I didn’t expect my grim outlook to become reality quite so quickly, but Tesco’s shares slid on Monday after the firm revealed that it had overstated its first-half profit guidance by an estimated £250m, and look where we are today — under 200p.
Essentially, what appears to have happened is that Tesco recognised income too soon, and costs too late, flattering its profit forecast for the first half.
How bad is it?
I’ve no idea of how deep Tesco’s accounting problems might run: frankly, I’m not sure anyone does.
Tesco’s new chief executive, Dave Lewis, said that despite nearly three decades of retail experience (at Unilever) he has never seen anything like this before. The supermarket has even had to parachute in new CFO Alan Stewart over two months early, joining today rather than 1 December.
So far, the problem appears to be restricted to the first half of this year, a period when the firm’s senior management, under newly departed CEO Philip Clarke, would have been under intense pressure to report decent trading.
However, we’ll have to wait until next month to find out whether these problems could affect previous years’ results.
Is Tesco doomed?
City analysts plunged into full-scale doom mode following Tesco’s announcement:
Analysts at Espirito Santo suggested that “Tesco could eventually generate zero profits in the UK”.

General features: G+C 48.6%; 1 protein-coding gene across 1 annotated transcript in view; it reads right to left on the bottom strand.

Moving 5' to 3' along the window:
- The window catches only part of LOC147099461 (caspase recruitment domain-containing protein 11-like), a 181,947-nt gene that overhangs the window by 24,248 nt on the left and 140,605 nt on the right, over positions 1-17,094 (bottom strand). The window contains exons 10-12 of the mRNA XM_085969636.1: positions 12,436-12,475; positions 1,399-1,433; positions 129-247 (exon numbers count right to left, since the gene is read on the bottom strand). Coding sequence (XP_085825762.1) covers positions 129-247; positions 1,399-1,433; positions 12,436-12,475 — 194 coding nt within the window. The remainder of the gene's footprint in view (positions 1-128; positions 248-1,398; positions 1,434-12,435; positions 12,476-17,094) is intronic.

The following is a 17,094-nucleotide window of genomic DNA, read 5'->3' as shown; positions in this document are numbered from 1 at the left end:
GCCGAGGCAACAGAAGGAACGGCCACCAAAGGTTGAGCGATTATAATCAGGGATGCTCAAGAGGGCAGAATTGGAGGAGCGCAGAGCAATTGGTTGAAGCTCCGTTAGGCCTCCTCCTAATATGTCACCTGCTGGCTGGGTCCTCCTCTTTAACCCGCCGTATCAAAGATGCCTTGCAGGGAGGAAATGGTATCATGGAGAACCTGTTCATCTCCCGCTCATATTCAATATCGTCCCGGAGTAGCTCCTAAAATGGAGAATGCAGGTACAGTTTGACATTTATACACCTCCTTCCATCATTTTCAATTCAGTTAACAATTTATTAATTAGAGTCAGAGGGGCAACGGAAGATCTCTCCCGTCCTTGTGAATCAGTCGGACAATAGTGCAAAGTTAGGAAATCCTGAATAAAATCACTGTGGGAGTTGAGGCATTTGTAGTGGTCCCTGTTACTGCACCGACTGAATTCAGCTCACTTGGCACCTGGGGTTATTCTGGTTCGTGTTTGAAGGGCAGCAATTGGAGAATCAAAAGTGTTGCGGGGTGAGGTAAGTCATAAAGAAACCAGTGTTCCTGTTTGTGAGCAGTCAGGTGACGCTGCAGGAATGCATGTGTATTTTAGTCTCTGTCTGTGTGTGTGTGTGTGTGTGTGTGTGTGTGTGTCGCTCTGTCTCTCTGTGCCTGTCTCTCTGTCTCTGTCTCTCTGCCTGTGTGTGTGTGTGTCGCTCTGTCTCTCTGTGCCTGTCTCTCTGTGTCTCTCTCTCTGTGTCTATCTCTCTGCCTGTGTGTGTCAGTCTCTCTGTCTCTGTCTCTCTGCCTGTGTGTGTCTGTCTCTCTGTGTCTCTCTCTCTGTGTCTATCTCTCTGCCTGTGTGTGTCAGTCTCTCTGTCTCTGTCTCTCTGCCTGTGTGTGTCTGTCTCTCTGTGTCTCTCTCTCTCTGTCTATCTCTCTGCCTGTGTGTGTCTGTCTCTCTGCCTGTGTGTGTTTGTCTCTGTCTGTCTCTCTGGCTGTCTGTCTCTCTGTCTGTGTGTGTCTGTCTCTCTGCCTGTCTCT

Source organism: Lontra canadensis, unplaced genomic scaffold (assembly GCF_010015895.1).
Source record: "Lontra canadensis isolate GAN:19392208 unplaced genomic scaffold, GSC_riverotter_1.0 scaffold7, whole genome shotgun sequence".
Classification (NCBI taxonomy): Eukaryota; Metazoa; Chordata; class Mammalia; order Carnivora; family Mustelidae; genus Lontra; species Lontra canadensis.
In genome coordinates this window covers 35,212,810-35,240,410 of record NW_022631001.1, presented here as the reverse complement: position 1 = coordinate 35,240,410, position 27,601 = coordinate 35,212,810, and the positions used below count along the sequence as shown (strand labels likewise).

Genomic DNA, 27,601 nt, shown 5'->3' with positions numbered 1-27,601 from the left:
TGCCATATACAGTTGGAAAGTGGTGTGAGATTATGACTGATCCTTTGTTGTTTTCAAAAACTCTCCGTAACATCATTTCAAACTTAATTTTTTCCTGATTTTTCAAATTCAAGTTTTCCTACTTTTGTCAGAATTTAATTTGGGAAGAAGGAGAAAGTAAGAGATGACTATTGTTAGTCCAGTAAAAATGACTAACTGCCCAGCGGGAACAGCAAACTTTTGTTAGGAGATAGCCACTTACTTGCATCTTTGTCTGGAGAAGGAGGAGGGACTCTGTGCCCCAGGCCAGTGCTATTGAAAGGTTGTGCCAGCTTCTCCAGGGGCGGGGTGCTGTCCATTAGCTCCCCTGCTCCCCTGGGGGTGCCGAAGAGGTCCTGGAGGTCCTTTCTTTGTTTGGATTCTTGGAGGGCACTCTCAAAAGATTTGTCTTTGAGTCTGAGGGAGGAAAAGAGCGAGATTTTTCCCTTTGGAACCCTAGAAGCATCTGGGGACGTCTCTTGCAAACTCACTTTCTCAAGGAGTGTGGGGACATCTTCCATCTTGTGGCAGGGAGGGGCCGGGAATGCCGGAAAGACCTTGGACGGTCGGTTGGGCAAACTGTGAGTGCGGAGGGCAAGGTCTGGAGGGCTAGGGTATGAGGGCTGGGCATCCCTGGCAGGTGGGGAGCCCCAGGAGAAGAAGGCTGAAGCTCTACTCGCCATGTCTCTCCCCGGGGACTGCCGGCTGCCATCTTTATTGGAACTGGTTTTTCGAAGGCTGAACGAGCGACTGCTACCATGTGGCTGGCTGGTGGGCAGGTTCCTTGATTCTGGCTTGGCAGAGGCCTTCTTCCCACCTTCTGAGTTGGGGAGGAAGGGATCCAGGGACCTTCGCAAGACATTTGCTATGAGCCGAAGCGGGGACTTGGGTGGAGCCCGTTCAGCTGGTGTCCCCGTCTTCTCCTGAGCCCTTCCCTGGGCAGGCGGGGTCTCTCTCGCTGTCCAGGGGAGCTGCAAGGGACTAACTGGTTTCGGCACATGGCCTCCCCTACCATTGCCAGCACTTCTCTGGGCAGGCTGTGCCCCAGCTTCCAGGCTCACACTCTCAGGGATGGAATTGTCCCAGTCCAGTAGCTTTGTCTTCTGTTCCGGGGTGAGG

Over at HSBC, the bank’s head of European Consumer Retail Research, David McCarthy, said “we believe that Tesco’s gross margin has been falling rapidly and that this has been artificially hidden”.
Time to buy?
However, it’s important to keep a sense of perspective: Tesco is still a large, important business that’s expected to report a trading profit of around £850m for the first half of this year.
What’s more, today’s bad news gives Mr Lewis the perfect opportunity to do a ‘kitchen sink job’, and release as much bad news as possible when the firm’s delayed first-half results are published on 23 October, before unveiling his turnaround plan.
In my view, now might be the ideal time to buy Tesco shares, if you can live with the uncertainty regarding the firm’s accounting problems.
A more prudent approach would be to wait until the supermarket’s half-year figures are published on October 23.
Depending on the news that day, I expect to see the firm’s share price lurch higher — or perhaps lower — as the market digests Tesco’s first-half profits and full-year outlook.
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Roland Head owns shares in Tesco, Unilever and HSBC Holdings. The Motley Fool UK owns shares of Tesco and Unilever. We Fools don't all hold the same opinions, but we all believe that considering a diverse range of insights makes us better investors.